bt scan passive command, so the scanner will not
ask the advertiser for more information.
Connecting to a device¶
To connect to a device, you need to know its address and type of address and use the
bt connect command with the address and the type as arguments.
Here is an example:
uart:~$ bt connect 52:84:F6:BD:CE:48 random Connection pending Connected: 52:84:F6:BD:CE:48 (random) Remote LMP version 5.3 (0x0c) subversion 0xffff manufacturer 0x05f1 LE Features: 0x000000000001412f LE PHY updated: TX PHY LE 2M, RX PHY LE 2M LE conn param req: int (0x0018, 0x0028) lat 0 to 42 LE conn param updated: int 0x0028 lat 0 to 42
You can list the active connections of the shell using the
bt connections command. The shell
maximum number of connections is defined by
CONFIG_BT_MAX_CONN. You can disconnect
from a connection with the
bt disconnect <address: XX:XX:XX:XX:XX:XX> <type: (public|random)> command.
If you were scanning just before, you can connect to the last scanned device by
simply running the
bt connect command.
Alternatively, you can use the
bt connect-name <name> command to automatically
enable scanning with a name filter and connect to the first match.
Begin advertising by using the
bt advertise on command. This will use the default parameters
and advertise a resolvable private address with the name of the device. You can choose to use the
identity address instead by running the
bt advertise on identity command. To stop
advertising use the
bt advertise off command.
To enable more advanced features of advertising, you should create an advertiser using the
bt adv-create command. Parameters for the advertiser can be passed either at the creation of
it or by using the
bt adv-param command. To begin advertising with this newly created
advertiser, use the
bt adv-start command, and then the
bt adv-stop command to stop
When using the custom advertisers, you can choose if it will be connectable or scannable. This leads
to four options:
Those parameters are mandatory when creating an advertiser or updating its parameters.
For example, if you want to create a connectable and scannable advertiser and start it:
uart:~$ bt adv-create conn-scan Created adv id: 0, adv: 0x200022f0 uart:~$ bt adv-start Advertiser 0x200022f0 set started
You may notice that with this, the custom advertiser does not advertise the device name; you need to enable it. Continuing from the previous example:
uart:~$ bt adv-stop Advertiser set stopped uart:~$ bt adv-param conn-scan name uart:~$ bt adv-start Advertiser 0x200022f0 set started
You should now see the name of the device in the advertising data. You can also set the advertising
data manually by using the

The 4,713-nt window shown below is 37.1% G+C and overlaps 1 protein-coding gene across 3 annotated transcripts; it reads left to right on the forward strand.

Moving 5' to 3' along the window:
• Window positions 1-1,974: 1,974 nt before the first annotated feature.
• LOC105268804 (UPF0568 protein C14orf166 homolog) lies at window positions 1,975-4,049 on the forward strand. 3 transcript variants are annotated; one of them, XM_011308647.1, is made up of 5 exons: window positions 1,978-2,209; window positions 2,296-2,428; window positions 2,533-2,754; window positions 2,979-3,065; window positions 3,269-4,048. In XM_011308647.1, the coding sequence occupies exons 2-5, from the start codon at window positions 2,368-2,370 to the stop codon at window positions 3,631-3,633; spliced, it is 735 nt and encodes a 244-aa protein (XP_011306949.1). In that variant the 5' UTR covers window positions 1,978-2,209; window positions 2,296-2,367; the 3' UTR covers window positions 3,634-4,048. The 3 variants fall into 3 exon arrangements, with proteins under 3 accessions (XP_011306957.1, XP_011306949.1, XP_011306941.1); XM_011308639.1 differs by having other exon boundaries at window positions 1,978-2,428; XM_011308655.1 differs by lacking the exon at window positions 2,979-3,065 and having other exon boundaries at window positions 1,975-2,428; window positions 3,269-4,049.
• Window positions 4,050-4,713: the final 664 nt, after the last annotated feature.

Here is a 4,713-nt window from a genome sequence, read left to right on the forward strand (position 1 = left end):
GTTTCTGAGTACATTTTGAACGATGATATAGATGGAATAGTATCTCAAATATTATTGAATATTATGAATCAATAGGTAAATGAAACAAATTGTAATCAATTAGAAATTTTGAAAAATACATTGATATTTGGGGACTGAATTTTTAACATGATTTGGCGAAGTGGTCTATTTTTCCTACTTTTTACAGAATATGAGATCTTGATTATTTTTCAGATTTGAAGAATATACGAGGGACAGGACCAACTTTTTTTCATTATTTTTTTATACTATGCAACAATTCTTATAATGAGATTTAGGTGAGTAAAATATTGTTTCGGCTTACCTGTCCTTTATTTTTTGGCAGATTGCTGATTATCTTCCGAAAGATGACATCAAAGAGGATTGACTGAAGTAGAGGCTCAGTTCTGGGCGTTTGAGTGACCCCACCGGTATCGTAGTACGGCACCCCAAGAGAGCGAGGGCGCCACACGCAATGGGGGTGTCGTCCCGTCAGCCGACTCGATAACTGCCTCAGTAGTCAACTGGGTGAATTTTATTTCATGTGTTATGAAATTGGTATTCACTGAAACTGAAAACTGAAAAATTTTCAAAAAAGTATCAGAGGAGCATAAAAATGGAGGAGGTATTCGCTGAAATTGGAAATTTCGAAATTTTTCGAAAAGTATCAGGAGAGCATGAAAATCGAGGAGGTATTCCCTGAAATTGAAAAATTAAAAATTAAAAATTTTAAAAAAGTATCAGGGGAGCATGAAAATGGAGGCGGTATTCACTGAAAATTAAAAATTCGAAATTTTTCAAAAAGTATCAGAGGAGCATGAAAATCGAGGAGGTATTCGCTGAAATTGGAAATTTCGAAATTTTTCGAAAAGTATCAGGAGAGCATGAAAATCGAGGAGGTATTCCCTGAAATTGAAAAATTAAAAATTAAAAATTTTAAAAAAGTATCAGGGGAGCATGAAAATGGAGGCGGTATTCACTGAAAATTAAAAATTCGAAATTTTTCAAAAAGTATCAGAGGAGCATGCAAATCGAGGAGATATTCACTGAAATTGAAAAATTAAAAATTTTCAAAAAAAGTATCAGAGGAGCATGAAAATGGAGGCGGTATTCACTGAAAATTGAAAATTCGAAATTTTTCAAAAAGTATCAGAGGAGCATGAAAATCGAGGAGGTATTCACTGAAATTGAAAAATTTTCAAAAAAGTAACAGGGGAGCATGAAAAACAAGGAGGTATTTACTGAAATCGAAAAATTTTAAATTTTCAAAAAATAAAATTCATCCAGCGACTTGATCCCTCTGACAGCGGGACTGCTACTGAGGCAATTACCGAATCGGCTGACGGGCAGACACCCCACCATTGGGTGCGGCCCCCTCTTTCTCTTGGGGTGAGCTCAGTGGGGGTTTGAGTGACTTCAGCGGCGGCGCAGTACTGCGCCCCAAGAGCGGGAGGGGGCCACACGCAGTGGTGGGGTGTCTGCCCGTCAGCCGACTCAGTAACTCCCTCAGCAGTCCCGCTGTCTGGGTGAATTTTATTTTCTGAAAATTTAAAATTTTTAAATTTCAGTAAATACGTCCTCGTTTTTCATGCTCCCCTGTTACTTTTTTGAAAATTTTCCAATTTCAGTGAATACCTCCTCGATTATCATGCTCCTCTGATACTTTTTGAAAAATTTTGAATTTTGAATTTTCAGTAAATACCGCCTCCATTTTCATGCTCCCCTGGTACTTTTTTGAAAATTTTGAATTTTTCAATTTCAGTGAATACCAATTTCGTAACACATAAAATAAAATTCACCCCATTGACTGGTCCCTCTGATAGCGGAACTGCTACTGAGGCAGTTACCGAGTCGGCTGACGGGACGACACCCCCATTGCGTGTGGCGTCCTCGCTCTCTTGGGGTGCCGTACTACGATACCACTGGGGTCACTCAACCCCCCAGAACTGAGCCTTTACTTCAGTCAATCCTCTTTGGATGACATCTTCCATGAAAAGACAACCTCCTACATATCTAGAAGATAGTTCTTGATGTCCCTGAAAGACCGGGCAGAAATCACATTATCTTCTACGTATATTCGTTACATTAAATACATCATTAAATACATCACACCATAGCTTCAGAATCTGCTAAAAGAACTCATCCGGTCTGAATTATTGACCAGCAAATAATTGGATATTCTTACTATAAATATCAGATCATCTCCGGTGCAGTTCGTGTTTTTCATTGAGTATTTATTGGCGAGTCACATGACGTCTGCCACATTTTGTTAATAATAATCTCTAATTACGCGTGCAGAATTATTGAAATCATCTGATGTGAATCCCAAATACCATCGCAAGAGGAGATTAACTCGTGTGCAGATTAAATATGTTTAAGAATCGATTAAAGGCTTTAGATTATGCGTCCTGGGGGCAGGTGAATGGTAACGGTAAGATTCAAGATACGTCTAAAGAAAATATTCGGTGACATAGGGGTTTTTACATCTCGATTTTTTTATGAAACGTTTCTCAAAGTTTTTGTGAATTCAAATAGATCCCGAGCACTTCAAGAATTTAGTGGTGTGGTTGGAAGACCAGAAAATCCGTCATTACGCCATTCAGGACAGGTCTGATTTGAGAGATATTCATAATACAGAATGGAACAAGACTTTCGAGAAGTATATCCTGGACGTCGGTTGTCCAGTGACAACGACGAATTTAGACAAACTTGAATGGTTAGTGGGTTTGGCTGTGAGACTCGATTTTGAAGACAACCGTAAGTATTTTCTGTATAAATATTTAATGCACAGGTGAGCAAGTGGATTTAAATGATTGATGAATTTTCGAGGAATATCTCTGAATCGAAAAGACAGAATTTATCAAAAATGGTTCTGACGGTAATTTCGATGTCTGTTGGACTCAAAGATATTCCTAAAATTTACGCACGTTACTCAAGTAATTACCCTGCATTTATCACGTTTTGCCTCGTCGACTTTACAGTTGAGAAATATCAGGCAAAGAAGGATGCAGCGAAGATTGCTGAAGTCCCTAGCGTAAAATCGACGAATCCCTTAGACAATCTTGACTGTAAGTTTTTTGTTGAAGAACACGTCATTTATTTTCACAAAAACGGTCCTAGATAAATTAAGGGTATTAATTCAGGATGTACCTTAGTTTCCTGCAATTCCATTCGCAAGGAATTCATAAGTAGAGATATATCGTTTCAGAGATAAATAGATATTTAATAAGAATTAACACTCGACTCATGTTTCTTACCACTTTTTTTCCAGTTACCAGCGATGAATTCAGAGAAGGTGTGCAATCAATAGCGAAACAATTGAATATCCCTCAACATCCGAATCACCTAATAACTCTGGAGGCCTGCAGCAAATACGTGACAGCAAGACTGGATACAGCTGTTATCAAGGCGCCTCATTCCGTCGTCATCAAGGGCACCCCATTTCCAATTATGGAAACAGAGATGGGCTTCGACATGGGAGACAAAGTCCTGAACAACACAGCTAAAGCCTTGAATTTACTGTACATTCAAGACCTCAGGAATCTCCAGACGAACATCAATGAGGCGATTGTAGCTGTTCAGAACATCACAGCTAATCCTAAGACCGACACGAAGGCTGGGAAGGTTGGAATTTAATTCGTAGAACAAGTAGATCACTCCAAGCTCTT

bt adv-data command. The following example shows how to set the
advertiser name with it:
uart:~$ bt adv-create conn-scan Created adv id: 0, adv: 0x20002348 uart:~$ bt adv-data 1009426C7565746F6F74682D5368656C6C uart:~$ bt adv-start Advertiser 0x20002348 set started
The data must be formatted according to the Bluetooth Core Specification (see version 5.3, vol. 3,
part C, 11). In this example, the first octet is the size of the data (the data and one octet for
the data type), the second one is the type of data,
0x09 is the Complete Local Name and the
remaining data are the name in ASCII. So, on the other device you should see the name
When advertising, if others devices use an active scanner, you may receive scan request packets.
To visualize those packets, you can add
scan-reports to the parameters of your advertiser.
It is possible to use directed advertising on the shell if you want to reconnect to a device. The
following example demonstrates how to create a directed advertiser with the address specified right
after the parameter
low parameter indicates that we want to use the
low duty cycle mode, and the
dir-rpa parameter is required if the remote device is
privacy-enabled and supports address resolution of the target address in directed advertisement.
uart:~$ bt adv-create conn-scan directed D7:54:03:CE:F3:B4 random low dir-rpa Created adv id: 0, adv: 0x20002348
After that, you can start the advertiser and then the target device will be able to reconnect.
Let’s now have a look at some extended advertising features. To enable extended advertising, use the ext-adv parameter.
uart:~$ bt adv-create conn-nscan ext-adv name-ad Created adv id: 0, adv: 0x200022f0 uart:~$ bt adv-start Advertiser 0x200022f0 set started
This will create an extended advertiser, that is connectable and non-scannable.
Filter Accept List¶